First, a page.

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# Calculation of flange stresses for underhung trolleys

• To: seaint(--nospam--at)seaint.org
• Subject: Calculation of flange stresses for underhung trolleys
• From: Ahltomjo(--nospam--at)aol.com
• Date: Sun, 26 Dec 1999 20:41:36 EST

```The December 1999 issue of Modern Steel Construction's Steel Interchange
(page 9), had a question concerning the design calculation of the lower
flange loading capacity of a steel beam to be used to support an underhung
crane.  It further asked if there are any published ASD or LRFD design
procedures.

The answer given by David T. Ricker of Javelina Explorations of Payson, Az.,
investigates capacity based on tensile stress and on bending stress.

The capacity based on tensile stress in the web is determined by using 3.5 x
k times the web thickness as the effective area of the member.  This seems
like a reasonable way to proceed.  The capacity of the member would then be
the effective area times the allowable AISC tensile stress.

He further investigates the capacity based on flange bending using the
section modulus of an  "equivalent cantilever" beam whose effective width is
2xe (e is the eccentricity of the load measured from the k1 point as
presented in the AISC Manual) and whose depth is equal to the thickness of
the flange.  The allowable moment is equal to the section modulus times the
AISC bending allowable.  The length of the "equivalent cantilever" beam is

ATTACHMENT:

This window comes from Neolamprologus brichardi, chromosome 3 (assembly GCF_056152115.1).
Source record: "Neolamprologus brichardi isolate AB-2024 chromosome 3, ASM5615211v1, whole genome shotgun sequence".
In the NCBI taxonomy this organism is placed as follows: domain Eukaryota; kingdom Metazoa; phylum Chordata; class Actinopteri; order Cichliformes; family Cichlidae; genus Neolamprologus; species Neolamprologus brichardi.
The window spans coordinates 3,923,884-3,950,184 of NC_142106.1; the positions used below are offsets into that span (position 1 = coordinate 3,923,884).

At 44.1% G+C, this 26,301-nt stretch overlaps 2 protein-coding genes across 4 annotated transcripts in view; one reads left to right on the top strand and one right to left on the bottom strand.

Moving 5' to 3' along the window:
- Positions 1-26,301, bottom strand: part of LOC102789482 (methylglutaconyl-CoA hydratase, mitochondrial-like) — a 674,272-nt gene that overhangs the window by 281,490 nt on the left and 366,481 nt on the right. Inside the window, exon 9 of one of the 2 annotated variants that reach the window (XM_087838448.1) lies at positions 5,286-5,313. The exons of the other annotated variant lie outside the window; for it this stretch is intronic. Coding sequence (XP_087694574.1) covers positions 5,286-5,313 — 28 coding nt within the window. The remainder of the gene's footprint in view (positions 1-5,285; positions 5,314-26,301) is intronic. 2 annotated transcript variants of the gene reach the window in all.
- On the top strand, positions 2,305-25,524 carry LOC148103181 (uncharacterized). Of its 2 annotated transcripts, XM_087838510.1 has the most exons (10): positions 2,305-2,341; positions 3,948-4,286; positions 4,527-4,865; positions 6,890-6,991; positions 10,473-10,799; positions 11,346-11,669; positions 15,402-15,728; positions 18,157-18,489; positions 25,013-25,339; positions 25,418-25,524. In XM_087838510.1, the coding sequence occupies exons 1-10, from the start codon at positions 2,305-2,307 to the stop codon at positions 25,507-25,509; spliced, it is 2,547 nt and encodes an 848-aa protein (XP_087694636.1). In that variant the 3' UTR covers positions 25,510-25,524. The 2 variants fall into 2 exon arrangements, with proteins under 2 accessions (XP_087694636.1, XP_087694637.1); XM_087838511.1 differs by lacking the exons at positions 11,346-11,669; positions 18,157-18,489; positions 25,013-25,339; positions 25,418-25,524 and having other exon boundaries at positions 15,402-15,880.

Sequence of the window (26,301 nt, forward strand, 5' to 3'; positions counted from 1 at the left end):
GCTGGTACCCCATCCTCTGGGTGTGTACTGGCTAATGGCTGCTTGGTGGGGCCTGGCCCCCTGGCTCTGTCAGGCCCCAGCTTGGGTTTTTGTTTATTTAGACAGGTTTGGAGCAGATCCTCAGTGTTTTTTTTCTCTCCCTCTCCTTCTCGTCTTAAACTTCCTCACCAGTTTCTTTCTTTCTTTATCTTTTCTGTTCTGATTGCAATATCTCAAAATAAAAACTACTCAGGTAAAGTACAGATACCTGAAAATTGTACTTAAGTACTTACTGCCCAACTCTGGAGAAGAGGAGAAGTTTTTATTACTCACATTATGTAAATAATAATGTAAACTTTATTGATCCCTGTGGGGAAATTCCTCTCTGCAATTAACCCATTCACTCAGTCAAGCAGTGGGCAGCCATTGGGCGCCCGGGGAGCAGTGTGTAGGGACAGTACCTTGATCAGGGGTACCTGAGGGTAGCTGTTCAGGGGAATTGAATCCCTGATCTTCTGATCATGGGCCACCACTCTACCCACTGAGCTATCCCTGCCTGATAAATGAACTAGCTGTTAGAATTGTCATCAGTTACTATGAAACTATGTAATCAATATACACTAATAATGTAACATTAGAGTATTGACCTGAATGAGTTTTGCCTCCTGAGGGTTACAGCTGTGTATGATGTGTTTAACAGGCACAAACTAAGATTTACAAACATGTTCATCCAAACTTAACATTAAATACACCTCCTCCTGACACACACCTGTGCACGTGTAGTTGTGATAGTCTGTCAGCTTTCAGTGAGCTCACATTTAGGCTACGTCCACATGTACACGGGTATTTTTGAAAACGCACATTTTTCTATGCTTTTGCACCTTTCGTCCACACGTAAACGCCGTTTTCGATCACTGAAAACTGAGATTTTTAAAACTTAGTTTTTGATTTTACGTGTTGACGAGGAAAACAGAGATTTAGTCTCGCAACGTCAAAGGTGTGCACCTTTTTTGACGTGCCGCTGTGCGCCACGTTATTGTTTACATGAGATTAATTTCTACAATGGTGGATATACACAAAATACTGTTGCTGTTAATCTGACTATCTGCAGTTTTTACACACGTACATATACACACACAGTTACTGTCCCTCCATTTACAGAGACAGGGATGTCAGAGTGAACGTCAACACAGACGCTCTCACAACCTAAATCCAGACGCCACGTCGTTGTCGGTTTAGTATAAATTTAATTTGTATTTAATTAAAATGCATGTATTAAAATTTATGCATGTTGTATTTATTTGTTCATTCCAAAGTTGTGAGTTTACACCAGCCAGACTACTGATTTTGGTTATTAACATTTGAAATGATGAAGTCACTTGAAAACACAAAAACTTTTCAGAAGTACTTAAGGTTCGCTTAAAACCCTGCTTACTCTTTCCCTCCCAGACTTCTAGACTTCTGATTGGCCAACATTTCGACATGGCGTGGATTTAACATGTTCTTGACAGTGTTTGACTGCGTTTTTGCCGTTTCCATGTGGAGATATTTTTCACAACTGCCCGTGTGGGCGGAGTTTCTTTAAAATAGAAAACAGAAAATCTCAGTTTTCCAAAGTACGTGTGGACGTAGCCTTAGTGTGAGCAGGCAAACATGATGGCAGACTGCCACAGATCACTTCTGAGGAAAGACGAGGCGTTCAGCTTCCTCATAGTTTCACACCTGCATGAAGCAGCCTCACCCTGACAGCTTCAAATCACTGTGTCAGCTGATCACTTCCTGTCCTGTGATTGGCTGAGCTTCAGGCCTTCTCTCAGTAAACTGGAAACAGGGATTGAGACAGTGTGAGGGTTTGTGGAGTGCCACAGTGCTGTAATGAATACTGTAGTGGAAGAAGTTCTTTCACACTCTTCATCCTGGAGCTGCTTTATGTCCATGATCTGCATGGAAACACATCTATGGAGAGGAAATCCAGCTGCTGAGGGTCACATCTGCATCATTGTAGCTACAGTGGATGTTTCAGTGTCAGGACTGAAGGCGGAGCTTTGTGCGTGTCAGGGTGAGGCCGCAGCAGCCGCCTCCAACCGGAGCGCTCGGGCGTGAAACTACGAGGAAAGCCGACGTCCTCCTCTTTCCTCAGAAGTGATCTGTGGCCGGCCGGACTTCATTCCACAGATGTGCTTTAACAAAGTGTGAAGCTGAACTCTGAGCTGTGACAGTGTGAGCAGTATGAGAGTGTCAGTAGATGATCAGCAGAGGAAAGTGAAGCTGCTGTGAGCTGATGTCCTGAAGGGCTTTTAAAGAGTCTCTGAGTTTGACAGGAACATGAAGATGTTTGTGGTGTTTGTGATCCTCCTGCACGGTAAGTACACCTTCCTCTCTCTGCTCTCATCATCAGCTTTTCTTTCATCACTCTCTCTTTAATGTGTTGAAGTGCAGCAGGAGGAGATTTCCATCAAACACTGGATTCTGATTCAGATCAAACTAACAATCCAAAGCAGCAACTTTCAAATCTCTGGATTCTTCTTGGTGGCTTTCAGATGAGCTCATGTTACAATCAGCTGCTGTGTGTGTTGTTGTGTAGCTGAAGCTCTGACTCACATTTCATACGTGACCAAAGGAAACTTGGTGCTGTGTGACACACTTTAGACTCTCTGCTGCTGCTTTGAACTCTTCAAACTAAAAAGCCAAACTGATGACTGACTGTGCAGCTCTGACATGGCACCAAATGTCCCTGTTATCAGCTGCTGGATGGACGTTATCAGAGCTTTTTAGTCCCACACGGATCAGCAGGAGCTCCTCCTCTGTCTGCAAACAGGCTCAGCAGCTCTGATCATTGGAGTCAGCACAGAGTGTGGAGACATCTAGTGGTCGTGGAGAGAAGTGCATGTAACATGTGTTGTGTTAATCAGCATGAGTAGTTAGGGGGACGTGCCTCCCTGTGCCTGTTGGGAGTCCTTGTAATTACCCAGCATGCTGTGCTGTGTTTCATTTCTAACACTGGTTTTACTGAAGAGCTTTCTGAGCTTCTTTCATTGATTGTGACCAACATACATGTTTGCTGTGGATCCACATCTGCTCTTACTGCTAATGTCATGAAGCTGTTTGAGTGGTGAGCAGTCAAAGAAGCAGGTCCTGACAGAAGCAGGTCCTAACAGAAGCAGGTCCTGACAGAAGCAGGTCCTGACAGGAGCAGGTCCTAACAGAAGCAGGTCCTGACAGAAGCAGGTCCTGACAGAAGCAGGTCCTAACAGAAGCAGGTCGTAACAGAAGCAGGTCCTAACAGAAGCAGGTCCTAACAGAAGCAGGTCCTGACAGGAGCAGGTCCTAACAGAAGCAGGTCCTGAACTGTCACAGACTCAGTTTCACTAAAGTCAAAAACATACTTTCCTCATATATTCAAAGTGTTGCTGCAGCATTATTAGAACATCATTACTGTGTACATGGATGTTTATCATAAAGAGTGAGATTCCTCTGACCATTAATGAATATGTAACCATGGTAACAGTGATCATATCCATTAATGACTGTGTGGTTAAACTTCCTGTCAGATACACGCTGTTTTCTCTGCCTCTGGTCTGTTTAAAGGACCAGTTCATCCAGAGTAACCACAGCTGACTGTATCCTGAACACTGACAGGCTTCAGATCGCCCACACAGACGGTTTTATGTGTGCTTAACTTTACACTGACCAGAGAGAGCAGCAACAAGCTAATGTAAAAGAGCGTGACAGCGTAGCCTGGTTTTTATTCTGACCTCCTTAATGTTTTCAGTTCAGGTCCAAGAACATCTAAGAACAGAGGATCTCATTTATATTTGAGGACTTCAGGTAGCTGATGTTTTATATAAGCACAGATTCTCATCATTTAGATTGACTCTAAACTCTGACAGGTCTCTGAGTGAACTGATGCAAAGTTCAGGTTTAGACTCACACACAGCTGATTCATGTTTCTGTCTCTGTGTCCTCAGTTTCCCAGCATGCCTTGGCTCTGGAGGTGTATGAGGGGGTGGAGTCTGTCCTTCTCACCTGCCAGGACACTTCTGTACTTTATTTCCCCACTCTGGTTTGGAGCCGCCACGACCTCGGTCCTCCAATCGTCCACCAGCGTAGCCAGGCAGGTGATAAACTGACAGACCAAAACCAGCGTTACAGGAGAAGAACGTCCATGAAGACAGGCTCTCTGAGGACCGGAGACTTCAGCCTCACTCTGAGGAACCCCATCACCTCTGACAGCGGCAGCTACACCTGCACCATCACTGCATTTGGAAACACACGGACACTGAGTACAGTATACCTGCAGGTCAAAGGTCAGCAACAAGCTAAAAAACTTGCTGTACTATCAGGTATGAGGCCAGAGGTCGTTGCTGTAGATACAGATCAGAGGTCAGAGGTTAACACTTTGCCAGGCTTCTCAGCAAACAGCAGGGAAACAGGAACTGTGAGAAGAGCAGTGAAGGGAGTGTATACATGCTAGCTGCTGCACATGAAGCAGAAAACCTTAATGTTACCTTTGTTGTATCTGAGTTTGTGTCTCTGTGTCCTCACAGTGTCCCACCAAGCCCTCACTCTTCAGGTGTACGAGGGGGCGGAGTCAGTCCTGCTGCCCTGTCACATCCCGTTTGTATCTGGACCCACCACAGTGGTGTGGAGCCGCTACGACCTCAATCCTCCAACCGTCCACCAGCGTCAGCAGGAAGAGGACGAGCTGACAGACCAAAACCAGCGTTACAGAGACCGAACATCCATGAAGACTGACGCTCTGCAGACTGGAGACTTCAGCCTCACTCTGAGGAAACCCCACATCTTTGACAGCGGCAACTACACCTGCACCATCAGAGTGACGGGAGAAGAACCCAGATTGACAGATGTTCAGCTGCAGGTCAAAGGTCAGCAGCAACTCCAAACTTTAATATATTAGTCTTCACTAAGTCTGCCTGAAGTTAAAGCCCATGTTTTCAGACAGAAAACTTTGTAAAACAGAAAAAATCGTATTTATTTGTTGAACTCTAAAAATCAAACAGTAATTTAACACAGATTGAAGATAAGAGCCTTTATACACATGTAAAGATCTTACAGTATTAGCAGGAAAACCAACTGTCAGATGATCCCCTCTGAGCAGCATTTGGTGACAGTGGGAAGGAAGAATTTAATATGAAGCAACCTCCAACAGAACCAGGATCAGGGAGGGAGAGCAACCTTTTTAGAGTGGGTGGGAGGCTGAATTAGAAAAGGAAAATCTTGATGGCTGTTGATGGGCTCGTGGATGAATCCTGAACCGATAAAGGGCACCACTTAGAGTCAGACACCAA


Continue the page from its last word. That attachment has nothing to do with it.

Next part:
the eccentricity plus the edge distance, although it does not enter into the
calculation.  The "equivalent cantilever" beam is considered to have free
unsupported longitudinal edges.  The moment is equal to the local load times
the eccentricity.  The stress calculation results in e cancelling out in the
numerator and denominator and is thus independent of the eccentricity.  In
other words, as the eccentricity decreases, the effective width also
decreases.  The result is a very low capacity and seems to be unrealistic and
very conservative.  It would seem that taking into account the continuity of
the longitudinal edge of the beam (instead of assuming it to be a cantilever
slice) would dramatically influence the capacity calculation. It would also
seem to be more realistic to use a greater effective width of the "equivalent
cantilever" member.  Possibly, something more like the 3.5 x k value used in
determining the tensile effective area.

Is there a more realistic assessment of the flange bending capacity which
accounts for the continuity of the "equivalent cantilever" beam's edge
restraint?  More importantly, is there a prescribed ASD or LRFD procedure?

Tom Ahl

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